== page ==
"Femtosecond frequency combs: precision spectroscopy from the UV to the XUV," by Jason Jones (University of Arizona)

Date: 
Tuesday, May 14, 2013 - 11:00am to 12:00pm
Series: 
AMO Seminars

 

AMO Seminar

Tuesday, May 14
11:00am
Physics & Astronomy Building (PAB) Room 4-330

Guest Speaker: Jason Jones (University of Arizona)

Talk Title: "Femtosecond frequency combs:  precision spectroscopy from the UV to the XUV"

Abstract:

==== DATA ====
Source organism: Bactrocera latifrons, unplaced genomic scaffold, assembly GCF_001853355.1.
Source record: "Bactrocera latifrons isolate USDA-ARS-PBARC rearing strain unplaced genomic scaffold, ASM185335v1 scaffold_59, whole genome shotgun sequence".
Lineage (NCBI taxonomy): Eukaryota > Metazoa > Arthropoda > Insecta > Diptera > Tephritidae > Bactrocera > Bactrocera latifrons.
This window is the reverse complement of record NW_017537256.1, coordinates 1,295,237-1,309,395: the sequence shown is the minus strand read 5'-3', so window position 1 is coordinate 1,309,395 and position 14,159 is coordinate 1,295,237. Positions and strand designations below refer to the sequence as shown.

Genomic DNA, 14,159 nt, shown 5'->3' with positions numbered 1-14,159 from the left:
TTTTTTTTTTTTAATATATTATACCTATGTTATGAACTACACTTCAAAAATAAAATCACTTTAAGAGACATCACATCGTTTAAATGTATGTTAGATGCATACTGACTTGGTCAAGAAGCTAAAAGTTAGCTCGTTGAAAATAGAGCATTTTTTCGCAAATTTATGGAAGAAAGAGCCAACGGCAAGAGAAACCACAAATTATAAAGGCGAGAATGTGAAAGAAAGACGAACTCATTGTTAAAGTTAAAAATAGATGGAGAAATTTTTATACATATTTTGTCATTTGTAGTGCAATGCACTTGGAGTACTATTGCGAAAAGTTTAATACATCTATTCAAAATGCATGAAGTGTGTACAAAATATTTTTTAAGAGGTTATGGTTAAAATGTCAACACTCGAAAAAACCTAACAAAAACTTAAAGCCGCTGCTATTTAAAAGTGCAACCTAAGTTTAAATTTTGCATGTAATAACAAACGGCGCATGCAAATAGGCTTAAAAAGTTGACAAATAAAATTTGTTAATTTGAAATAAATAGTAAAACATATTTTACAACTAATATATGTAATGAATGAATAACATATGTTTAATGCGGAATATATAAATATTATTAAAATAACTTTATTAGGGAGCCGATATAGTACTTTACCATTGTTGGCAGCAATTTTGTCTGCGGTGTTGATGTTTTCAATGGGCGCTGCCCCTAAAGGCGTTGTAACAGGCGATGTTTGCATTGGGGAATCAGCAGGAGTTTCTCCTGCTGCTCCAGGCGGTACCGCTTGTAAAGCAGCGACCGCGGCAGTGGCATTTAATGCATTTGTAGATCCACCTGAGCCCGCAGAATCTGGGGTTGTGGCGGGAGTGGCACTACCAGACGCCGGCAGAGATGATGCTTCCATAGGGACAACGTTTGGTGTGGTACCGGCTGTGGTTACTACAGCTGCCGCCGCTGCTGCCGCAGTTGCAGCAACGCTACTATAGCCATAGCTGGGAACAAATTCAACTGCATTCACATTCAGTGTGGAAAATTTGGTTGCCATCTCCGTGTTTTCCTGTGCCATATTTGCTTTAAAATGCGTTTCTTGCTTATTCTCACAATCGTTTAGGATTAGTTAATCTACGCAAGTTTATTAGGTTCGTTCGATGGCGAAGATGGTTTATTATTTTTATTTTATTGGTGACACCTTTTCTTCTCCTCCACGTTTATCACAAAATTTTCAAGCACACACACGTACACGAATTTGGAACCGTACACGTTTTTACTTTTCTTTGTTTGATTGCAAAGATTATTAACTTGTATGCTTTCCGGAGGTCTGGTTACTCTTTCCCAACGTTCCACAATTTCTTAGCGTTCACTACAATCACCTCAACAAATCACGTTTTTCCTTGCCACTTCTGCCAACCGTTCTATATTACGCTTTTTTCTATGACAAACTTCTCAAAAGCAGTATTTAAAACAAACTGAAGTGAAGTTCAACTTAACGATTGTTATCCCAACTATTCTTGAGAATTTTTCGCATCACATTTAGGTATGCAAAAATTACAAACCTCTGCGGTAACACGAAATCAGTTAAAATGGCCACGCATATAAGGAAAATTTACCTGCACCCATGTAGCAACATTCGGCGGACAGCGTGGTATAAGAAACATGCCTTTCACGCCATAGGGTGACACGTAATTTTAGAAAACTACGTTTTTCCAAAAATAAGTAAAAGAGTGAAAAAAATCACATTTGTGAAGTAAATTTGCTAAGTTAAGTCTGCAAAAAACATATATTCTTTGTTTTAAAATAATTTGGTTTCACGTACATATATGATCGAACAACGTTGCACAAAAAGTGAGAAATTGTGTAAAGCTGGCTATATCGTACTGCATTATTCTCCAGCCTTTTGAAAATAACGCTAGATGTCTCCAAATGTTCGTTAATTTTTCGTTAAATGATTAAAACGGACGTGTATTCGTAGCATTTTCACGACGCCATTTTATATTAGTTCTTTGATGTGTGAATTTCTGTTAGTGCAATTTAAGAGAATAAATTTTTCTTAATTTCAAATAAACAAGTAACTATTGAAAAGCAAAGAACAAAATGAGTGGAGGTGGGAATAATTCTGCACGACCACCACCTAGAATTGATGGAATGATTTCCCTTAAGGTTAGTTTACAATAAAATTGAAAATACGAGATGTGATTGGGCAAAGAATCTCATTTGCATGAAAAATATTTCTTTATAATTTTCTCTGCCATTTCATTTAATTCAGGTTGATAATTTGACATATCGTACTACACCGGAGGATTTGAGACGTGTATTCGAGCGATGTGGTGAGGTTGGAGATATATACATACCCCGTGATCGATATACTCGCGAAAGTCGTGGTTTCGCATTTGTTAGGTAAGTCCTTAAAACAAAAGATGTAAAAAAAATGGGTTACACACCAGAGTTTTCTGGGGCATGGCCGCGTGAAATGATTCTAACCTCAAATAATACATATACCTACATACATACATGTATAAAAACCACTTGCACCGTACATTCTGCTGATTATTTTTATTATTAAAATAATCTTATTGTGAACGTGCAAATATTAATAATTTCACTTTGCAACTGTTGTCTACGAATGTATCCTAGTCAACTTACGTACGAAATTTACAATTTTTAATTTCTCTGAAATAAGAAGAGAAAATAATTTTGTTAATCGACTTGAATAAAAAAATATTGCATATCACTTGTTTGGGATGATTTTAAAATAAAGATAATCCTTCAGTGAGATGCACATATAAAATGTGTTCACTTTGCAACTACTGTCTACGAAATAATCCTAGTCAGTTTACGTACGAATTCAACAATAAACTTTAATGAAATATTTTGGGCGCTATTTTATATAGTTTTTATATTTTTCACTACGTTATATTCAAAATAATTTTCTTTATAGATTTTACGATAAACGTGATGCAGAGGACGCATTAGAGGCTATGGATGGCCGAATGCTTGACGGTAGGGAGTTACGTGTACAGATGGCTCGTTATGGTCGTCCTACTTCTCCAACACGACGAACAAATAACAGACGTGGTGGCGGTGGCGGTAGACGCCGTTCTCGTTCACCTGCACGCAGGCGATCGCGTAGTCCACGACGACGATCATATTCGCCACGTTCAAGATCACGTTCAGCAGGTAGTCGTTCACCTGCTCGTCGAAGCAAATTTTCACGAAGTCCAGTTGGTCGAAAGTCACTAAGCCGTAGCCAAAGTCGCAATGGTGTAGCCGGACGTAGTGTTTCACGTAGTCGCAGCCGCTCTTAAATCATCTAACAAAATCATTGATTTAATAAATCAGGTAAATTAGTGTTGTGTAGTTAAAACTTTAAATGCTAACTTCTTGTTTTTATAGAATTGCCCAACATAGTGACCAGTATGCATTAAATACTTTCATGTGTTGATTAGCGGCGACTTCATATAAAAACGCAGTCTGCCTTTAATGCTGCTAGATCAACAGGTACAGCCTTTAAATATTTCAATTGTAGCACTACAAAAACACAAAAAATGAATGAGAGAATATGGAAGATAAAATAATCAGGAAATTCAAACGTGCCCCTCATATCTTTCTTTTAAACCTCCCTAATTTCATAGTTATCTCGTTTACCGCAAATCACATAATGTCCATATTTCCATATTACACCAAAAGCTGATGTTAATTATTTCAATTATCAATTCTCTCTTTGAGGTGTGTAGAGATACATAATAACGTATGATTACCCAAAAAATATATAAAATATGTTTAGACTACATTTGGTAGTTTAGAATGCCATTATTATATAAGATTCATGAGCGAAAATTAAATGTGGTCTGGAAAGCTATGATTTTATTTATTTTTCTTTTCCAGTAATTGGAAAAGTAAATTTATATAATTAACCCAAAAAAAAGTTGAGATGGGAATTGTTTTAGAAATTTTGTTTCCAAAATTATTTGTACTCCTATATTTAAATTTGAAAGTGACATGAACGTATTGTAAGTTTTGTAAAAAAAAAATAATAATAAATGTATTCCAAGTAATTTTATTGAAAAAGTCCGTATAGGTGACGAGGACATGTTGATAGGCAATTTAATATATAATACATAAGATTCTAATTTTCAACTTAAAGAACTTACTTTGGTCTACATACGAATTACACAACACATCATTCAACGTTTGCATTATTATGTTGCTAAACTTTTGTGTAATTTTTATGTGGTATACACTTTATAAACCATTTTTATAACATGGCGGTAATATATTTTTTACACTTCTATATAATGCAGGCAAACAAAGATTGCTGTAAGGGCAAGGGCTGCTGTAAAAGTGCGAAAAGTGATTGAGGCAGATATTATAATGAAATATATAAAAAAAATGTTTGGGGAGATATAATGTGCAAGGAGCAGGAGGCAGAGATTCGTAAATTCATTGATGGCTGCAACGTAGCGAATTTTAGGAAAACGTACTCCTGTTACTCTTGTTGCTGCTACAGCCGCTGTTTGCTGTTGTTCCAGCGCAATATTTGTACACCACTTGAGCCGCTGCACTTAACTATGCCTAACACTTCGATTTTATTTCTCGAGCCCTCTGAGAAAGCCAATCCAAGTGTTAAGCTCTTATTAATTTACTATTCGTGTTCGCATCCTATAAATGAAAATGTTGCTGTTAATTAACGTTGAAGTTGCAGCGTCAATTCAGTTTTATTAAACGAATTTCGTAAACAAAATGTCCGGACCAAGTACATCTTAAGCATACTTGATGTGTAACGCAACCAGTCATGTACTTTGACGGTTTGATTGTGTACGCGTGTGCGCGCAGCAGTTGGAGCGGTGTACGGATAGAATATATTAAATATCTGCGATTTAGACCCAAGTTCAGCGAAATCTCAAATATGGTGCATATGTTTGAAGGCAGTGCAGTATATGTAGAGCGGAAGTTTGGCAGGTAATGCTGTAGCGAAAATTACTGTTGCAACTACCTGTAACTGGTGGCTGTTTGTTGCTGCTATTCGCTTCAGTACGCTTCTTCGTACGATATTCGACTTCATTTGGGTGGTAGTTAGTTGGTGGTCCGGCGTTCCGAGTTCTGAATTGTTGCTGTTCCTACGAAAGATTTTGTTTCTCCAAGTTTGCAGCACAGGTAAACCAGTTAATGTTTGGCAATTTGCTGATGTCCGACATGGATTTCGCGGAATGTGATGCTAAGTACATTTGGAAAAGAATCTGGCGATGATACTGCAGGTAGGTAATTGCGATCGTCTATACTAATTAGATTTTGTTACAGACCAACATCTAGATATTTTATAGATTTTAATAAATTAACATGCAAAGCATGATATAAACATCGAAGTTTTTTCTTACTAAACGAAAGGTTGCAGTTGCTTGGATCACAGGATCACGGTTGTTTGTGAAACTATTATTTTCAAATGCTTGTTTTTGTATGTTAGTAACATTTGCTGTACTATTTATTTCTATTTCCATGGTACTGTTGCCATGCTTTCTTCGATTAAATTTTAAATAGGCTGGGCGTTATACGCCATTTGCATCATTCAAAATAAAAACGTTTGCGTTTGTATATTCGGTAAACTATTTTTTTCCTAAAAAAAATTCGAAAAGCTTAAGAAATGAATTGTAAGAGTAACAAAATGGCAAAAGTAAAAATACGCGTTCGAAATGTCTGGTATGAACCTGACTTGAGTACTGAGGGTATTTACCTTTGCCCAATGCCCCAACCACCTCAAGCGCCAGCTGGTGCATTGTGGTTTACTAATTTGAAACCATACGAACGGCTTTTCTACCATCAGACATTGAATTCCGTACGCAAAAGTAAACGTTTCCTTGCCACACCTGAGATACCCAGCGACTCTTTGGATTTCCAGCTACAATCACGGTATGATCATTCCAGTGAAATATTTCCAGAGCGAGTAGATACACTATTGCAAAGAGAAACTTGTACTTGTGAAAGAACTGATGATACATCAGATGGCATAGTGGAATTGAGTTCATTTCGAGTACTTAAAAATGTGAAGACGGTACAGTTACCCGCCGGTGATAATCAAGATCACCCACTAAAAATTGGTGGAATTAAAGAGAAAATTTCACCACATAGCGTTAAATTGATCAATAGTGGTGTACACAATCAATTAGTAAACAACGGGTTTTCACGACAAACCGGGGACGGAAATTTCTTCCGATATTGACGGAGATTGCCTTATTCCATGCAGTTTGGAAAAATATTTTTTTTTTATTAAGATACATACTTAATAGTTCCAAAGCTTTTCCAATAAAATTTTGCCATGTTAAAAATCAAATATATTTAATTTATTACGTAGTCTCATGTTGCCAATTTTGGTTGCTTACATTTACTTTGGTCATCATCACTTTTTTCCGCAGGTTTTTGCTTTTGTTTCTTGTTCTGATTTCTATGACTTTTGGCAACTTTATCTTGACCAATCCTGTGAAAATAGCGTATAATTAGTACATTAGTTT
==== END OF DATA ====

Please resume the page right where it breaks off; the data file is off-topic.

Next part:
The fs frequency comb has proven to be a powerful tool in both precision spectroscopy and ultrafast science. By providing a direct phase-coherent link between optical and microwave frequencies it has dramatically simplified the precision measurement of optical transitions while simultaneously enabling access to sub-cycle control and synchronization of optical fields. It’s use has thus far been limited to wavelengths in the deep-UV or longer (>200 nm). In this talk, I will discuss experiments utilizing the fs frequency comb for precision spectroscopy at UV wavelengths and development of sources at extreme-wavelengths (XUV) below 100 nm. The first experimental effort is in the development of an optical atomic clock based on a narrow transition in neutral mercury atoms. A laser-cooled ensemble of mercury offers excellent prospects as a next generation optical frequency standard. The second effort is focused on extending precision spectroscopy into the XUV using intra-cavity high harmonic generation (HHG) with a fs frequency comb. I will discuss current results, simulations that highlight the limitations of this approach, and planned experiments utilizing this unique source.